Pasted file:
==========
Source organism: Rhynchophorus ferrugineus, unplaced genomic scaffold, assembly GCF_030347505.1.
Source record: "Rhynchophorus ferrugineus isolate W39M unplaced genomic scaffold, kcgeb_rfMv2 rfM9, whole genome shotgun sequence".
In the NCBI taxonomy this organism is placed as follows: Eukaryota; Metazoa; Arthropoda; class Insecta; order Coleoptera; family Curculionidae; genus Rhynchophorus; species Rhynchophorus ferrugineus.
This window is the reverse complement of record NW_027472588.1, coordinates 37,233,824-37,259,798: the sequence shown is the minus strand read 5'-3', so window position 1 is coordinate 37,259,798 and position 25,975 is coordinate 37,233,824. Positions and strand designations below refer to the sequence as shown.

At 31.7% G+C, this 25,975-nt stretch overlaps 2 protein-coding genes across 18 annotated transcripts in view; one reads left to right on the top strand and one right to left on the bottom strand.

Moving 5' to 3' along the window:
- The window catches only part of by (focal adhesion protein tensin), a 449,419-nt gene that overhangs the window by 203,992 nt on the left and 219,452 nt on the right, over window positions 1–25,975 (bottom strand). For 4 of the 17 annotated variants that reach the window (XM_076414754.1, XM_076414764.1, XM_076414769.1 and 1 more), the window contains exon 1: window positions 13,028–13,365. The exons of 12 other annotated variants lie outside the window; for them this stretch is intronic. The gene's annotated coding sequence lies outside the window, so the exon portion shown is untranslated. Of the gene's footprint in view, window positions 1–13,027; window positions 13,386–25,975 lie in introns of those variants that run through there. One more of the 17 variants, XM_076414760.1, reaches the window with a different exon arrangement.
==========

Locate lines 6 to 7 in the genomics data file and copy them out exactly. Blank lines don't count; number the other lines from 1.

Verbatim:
Moving 5' to 3' along the window:
- The window catches only part of by (focal adhesion protein tensin), a 449,419-nt gene that overhangs the window by 203,992 nt on the left and 219,452 nt on the right, over window positions 1–25,975 (bottom strand). For 4 of the 17 annotated variants that reach the window (XM_076414754.1, XM_076414764.1, XM_076414769.1 and 1 more), the window contains exon 1: window positions 13,028–13,365. The exons of 12 other annotated variants lie outside the window; for them this stretch is intronic. The gene's annotated coding sequence lies outside the window, so the exon portion shown is untranslated. Of the gene's footprint in view, window positions 1–13,027; window positions 13,386–25,975 lie in introns of those variants that run through there. One more of the 17 variants, XM_076414760.1, reaches the window with a different exon arrangement.